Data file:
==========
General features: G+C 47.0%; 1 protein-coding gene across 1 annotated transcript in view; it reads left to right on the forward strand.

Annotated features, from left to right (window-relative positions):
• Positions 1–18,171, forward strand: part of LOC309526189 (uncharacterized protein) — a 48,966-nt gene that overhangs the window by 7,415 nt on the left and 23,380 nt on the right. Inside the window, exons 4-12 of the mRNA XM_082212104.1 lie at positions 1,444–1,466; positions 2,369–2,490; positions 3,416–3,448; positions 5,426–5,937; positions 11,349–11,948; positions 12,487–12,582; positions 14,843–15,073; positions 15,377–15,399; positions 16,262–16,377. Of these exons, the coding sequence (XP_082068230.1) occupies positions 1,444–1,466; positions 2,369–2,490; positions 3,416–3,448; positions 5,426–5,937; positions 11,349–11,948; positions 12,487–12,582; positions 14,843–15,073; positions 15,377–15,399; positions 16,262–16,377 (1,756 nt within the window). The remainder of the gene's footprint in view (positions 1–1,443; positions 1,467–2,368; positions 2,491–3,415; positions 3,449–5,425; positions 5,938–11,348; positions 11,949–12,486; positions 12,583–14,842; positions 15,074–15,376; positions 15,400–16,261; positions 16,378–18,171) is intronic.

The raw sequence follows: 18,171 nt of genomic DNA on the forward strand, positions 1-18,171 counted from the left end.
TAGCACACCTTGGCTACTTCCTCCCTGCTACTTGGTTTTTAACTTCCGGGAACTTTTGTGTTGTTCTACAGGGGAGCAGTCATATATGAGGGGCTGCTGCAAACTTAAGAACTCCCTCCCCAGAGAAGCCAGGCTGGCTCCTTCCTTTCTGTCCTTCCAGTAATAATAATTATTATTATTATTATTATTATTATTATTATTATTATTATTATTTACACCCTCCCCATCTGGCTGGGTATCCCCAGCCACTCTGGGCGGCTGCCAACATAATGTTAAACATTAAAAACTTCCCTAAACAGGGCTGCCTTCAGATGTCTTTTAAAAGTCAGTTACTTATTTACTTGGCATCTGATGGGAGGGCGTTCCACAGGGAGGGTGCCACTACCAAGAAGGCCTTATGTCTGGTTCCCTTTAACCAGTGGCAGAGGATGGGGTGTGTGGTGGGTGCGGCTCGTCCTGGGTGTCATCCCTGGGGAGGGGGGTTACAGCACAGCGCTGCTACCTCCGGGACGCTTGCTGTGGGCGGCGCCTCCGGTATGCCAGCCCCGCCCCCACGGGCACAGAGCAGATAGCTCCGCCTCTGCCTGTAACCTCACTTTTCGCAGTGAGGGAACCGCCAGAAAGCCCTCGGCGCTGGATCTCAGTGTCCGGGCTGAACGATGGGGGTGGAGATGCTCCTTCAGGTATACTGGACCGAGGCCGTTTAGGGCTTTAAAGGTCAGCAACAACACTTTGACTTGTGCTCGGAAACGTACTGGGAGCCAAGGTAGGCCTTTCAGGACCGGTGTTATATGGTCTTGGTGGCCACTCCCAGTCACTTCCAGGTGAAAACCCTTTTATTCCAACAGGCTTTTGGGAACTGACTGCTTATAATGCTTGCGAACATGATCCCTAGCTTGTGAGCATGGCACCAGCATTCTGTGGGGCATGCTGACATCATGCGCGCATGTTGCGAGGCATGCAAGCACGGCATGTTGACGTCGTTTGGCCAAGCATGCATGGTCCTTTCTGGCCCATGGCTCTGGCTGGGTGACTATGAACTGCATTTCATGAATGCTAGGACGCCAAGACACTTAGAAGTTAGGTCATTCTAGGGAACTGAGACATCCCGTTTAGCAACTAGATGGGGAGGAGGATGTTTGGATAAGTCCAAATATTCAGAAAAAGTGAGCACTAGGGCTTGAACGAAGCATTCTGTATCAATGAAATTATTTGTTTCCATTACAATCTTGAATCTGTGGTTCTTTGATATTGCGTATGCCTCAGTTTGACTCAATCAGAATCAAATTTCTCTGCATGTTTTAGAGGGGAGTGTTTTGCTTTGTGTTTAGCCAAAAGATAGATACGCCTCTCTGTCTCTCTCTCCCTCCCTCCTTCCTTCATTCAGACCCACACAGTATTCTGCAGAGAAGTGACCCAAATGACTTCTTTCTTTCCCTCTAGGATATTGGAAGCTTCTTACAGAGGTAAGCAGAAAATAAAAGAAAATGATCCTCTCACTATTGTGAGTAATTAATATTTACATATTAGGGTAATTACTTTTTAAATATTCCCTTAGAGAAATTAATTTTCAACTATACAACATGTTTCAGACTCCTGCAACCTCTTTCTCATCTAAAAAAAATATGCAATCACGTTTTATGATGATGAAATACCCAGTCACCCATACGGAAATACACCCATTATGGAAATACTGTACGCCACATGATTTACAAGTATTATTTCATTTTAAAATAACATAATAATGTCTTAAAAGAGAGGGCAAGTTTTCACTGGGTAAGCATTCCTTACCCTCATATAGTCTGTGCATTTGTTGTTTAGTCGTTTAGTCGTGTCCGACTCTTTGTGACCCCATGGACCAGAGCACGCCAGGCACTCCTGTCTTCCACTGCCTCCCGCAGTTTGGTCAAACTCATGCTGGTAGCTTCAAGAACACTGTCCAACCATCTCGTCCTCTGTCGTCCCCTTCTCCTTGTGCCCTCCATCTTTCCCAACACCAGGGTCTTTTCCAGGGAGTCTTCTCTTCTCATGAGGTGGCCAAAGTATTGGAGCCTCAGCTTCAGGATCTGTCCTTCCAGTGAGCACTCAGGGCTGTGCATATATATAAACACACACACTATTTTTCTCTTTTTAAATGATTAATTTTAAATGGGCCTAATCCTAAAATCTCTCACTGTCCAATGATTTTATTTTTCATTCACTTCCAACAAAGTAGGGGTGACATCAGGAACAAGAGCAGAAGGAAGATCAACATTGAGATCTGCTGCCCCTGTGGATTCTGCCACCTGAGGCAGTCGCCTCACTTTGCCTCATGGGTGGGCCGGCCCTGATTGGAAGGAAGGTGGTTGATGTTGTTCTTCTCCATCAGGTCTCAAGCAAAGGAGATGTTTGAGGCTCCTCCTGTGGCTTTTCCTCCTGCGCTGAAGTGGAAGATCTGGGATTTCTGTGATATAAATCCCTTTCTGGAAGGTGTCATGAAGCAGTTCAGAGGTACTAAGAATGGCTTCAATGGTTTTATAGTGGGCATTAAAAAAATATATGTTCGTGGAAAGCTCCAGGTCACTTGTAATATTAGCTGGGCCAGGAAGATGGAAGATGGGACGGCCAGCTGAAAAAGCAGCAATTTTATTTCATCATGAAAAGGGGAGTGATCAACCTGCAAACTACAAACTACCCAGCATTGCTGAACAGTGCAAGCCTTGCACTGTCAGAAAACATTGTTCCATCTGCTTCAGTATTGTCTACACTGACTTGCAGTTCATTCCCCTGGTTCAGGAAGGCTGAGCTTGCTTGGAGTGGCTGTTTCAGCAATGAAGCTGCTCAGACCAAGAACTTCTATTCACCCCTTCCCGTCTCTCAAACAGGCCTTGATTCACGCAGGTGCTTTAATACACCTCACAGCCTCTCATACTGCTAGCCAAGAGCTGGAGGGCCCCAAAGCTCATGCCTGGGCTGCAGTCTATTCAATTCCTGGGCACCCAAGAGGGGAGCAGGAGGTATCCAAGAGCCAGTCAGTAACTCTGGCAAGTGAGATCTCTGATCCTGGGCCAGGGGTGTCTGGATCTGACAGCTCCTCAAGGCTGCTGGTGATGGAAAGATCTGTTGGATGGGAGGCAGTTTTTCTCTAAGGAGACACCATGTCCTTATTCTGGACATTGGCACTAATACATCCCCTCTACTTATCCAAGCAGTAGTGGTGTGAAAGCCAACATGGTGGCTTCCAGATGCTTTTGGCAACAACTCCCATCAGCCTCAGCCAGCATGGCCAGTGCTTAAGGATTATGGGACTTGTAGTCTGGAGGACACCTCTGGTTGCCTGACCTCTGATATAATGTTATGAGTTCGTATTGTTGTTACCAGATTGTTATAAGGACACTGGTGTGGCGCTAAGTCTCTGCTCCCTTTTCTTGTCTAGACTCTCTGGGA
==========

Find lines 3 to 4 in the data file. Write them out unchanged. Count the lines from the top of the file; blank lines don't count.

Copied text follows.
• Positions 1–18,171, forward strand: part of LOC309526189 (uncharacterized protein) — a 48,966-nt gene that overhangs the window by 7,415 nt on the left and 23,380 nt on the right. Inside the window, exons 4-12 of the mRNA XM_082212104.1 lie at positions 1,444–1,466; positions 2,369–2,490; positions 3,416–3,448; positions 5,426–5,937; positions 11,349–11,948; positions 12,487–12,582; positions 14,843–15,073; positions 15,377–15,399; positions 16,262–16,377. Of these exons, the coding sequence (XP_082068230.1) occupies positions 1,444–1,466; positions 2,369–2,490; positions 3,416–3,448; positions 5,426–5,937; positions 11,349–11,948; positions 12,487–12,582; positions 14,843–15,073; positions 15,377–15,399; positions 16,262–16,377 (1,756 nt within the window). The remainder of the gene's footprint in view (positions 1–1,443; positions 1,467–2,368; positions 2,491–3,415; positions 3,449–5,425; positions 5,938–11,348; positions 11,949–12,486; positions 12,583–14,842; positions 15,074–15,376; positions 15,400–16,261; positions 16,378–18,171) is intronic.

The raw sequence follows: 18,171 nt of genomic DNA on the forward strand, positions 1-18,171 counted from the left end.